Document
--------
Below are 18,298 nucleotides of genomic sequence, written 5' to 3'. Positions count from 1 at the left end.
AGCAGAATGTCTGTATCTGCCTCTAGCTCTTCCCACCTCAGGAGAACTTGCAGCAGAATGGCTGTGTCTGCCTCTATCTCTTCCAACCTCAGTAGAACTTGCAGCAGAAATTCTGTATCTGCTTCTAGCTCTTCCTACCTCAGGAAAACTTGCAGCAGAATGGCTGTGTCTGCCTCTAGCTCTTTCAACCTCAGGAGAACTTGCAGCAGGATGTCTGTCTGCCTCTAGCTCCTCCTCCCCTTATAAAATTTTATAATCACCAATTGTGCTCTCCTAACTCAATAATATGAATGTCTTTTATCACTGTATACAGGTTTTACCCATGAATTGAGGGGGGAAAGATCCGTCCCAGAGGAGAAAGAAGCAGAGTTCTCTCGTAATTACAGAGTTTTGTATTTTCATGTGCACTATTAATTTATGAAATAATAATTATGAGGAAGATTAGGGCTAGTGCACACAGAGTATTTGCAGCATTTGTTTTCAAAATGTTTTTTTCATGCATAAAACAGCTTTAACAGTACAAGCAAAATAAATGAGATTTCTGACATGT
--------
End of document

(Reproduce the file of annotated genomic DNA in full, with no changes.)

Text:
Below are 18,298 nucleotides of genomic sequence, written 5' to 3'. Positions count from 1 at the left end.
AGCAGAATGTCTGTATCTGCCTCTAGCTCTTCCCACCTCAGGAGAACTTGCAGCAGAATGGCTGTGTCTGCCTCTATCTCTTCCAACCTCAGTAGAACTTGCAGCAGAAATTCTGTATCTGCTTCTAGCTCTTCCTACCTCAGGAAAACTTGCAGCAGAATGGCTGTGTCTGCCTCTAGCTCTTTCAACCTCAGGAGAACTTGCAGCAGGATGTCTGTCTGCCTCTAGCTCCTCCTCCCCTTATAAAATTTTATAATCACCAATTGTGCTCTCCTAACTCAATAATATGAATGTCTTTTATCACTGTATACAGGTTTTACCCATGAATTGAGGGGGGAAAGATCCGTCCCAGAGGAGAAAGAAGCAGAGTTCTCTCGTAATTACAGAGTTTTGTATTTTCATGTGCACTATTAATTTATGAAATAATAATTATGAGGAAGATTAGGGCTAGTGCACACAGAGTATTTGCAGCATTTGTTTTCAAAATGTTTTTTTCATGCATAAAACAGCTTTAACAGTACAAGCAAAATAAATGAGATTTCTGACATGT